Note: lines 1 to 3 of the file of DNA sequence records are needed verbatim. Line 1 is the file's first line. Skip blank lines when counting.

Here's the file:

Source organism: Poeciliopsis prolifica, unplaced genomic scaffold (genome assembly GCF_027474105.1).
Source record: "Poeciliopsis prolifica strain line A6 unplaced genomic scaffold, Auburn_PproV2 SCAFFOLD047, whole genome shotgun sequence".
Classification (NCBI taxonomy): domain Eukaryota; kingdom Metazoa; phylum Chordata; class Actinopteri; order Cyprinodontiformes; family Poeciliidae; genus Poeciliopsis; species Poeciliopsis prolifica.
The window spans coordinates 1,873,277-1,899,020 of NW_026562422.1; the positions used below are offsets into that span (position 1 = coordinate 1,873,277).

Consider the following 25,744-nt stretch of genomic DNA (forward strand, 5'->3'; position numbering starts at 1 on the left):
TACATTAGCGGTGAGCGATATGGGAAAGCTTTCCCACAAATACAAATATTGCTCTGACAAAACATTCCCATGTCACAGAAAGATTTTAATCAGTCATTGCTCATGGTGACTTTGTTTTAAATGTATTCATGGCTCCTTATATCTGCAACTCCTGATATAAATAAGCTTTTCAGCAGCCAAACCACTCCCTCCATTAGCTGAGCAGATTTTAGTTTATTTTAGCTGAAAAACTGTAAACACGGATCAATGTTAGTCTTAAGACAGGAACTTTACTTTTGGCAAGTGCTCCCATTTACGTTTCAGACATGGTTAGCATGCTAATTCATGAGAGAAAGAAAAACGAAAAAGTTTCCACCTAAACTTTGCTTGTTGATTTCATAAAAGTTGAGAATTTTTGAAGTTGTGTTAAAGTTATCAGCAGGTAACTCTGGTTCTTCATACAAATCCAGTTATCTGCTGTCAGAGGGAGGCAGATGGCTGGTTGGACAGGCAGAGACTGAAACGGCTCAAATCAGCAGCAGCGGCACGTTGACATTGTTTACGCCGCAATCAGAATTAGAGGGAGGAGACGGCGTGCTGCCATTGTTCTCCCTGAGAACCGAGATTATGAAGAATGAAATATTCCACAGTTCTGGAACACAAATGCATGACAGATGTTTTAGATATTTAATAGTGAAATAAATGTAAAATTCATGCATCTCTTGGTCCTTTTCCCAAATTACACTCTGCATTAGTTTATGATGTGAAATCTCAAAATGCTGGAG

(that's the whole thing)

Source organism: Poeciliopsis prolifica, unplaced genomic scaffold (genome assembly GCF_027474105.1).
Source record: "Poeciliopsis prolifica strain line A6 unplaced genomic scaffold, Auburn_PproV2 SCAFFOLD047, whole genome shotgun sequence".
Classification (NCBI taxonomy): domain Eukaryota; kingdom Metazoa; phylum Chordata; class Actinopteri; order Cyprinodontiformes; family Poeciliidae; genus Poeciliopsis; species Poeciliopsis prolifica.